It’s very common to find old canning recipes tucked into family recipe collections or surface in fundraising cookbooks for groups. In recent years concern has been raised as to the safety of these types of recipes. We are now more aware of what needs to happen to make canning safe, but those that are inexperienced in the kitchen may not know the safety concerns.
As with vintage baking recipes, ingredients have changed over the years. From hens that used to free range, and home churned butter, to store bought goods. For canning, the best example is today’s tomatoes do not have the same acid level as the heirloom varieties. Newer recipes often call for the addition of acid in the form of lemon juice or vinegar.
Pressure canning has also changed over the years with changes in equipment. This makes times, temperatures, and pressures different than what they may have been. Trying to adapt an old recipe to new equipment may cause safety to be compromised.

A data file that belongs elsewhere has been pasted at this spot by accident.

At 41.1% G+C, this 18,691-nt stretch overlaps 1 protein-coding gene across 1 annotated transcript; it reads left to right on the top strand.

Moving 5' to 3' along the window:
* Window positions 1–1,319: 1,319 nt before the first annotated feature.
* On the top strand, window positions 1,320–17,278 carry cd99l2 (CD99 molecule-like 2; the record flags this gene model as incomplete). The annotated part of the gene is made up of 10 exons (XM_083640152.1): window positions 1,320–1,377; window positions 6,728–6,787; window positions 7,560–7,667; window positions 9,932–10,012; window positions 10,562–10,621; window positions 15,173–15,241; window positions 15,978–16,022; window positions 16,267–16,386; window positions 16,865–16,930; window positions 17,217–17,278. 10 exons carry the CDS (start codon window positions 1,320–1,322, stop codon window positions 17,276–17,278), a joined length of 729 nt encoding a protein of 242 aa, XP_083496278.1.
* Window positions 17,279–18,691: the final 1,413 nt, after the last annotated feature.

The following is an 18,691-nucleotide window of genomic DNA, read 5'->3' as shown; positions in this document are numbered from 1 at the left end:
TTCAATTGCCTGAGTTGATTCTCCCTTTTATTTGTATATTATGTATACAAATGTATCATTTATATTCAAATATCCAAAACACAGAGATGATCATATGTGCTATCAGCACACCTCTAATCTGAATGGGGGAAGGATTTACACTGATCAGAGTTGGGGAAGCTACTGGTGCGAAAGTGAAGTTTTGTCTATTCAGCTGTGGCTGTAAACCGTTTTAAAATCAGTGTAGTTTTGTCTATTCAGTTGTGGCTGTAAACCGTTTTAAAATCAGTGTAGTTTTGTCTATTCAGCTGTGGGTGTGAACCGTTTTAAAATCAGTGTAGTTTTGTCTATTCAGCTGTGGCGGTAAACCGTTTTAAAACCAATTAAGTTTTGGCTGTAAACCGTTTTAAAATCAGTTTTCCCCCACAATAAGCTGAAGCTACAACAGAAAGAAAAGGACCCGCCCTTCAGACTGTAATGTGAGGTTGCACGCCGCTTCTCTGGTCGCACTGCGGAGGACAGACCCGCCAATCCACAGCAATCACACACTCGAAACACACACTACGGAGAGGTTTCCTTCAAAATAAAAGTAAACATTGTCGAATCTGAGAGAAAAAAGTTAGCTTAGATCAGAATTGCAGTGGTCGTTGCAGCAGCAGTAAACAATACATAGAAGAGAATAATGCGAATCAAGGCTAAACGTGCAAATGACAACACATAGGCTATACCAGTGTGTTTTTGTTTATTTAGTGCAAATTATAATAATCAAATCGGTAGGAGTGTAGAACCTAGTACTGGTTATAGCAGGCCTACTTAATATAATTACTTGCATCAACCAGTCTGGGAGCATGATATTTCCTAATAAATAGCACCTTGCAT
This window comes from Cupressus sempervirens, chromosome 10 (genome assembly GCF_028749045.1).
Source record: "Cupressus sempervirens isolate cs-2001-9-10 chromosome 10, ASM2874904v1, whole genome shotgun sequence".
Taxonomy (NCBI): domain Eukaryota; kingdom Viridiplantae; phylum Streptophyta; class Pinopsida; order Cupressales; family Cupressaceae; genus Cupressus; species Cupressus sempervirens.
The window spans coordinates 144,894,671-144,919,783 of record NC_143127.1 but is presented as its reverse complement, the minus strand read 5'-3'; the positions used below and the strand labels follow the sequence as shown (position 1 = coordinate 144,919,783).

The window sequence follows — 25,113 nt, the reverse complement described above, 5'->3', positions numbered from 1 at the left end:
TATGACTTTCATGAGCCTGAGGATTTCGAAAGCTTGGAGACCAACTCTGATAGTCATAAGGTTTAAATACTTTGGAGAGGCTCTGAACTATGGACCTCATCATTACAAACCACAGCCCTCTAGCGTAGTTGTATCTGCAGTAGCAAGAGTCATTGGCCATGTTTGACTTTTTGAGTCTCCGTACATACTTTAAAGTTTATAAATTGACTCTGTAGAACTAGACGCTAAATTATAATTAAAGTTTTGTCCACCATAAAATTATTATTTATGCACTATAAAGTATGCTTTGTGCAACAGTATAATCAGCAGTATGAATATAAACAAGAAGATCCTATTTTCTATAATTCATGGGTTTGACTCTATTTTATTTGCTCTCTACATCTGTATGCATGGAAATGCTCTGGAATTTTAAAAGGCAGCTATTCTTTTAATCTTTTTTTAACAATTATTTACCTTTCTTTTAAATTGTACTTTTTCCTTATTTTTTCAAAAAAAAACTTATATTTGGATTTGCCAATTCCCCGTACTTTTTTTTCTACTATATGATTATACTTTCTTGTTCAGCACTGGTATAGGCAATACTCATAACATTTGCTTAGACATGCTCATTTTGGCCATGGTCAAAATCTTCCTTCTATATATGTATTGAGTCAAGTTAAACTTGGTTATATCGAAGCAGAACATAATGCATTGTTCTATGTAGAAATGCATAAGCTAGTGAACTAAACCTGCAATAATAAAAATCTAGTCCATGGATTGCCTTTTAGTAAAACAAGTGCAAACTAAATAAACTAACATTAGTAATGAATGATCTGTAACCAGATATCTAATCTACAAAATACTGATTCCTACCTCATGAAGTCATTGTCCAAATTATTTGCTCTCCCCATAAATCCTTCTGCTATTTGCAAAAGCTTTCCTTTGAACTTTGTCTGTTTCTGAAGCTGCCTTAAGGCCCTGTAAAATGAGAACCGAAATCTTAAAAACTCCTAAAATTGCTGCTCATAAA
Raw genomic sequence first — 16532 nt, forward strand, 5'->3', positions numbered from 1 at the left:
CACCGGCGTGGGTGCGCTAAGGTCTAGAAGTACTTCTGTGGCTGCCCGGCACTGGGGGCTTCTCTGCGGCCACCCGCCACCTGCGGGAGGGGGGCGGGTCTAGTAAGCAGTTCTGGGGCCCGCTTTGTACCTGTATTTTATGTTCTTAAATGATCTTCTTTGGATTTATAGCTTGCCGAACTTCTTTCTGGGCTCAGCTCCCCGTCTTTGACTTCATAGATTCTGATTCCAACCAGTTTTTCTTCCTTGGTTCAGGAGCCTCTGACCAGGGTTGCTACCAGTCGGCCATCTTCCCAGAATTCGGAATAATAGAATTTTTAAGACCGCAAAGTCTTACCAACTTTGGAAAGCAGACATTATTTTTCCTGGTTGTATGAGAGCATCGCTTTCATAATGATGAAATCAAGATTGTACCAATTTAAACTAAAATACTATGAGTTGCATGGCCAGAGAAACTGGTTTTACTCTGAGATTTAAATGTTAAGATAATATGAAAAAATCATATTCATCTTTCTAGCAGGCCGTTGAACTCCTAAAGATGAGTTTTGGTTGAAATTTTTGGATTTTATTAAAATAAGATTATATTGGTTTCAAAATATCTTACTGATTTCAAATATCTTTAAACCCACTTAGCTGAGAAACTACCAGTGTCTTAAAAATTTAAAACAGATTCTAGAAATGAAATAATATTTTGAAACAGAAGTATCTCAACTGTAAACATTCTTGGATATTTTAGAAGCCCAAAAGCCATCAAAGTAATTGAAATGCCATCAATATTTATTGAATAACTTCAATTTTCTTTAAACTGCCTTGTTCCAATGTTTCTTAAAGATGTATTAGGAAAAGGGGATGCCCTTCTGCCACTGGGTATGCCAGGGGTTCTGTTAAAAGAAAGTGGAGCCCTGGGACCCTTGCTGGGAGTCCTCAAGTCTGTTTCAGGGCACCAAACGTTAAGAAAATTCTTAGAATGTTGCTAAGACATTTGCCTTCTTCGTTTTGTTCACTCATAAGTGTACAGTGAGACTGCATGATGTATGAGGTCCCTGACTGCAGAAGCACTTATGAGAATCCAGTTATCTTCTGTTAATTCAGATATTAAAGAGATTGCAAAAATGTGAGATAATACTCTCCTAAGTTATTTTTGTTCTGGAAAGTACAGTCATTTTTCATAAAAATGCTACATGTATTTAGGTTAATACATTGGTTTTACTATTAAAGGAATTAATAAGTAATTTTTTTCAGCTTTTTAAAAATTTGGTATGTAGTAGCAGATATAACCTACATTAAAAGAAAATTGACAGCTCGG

Old enough recipes may have been canned on wood stoves or over fires built outside making it difficult to adjust to current stove settings. In some cases, recipes may be written for rubber instead of the newer canning lids.
What’s the worst that can happen? You may not be able to tell if something is “bad.” Just because a jar seals doesn’t mean it’s safe unless it was prepared safely. One of the greatest fears is botulism, a condition that can be very serious if not caught early and treated. If in doubt, use an updated recipe from a reliable source.
There are some recipes that are valued not so much for what they produce but for the memories and the history attached to them. When a canning recipe has significant memory value, feel free to include it in your cookbook but consider adding a note with it that states that it is a vintage recipe that has been included for keepsake value and it is not recommended to be used.
If you want to check a recipe to see if it is a recipe that can be safely created, you can compare it to online canning recipes from companies that make canning jars. Often, they list recipes on their website. You can also visit your local library they may have current cookbooks on canning or can direct you to your local extension office where they can also provide you with guidance.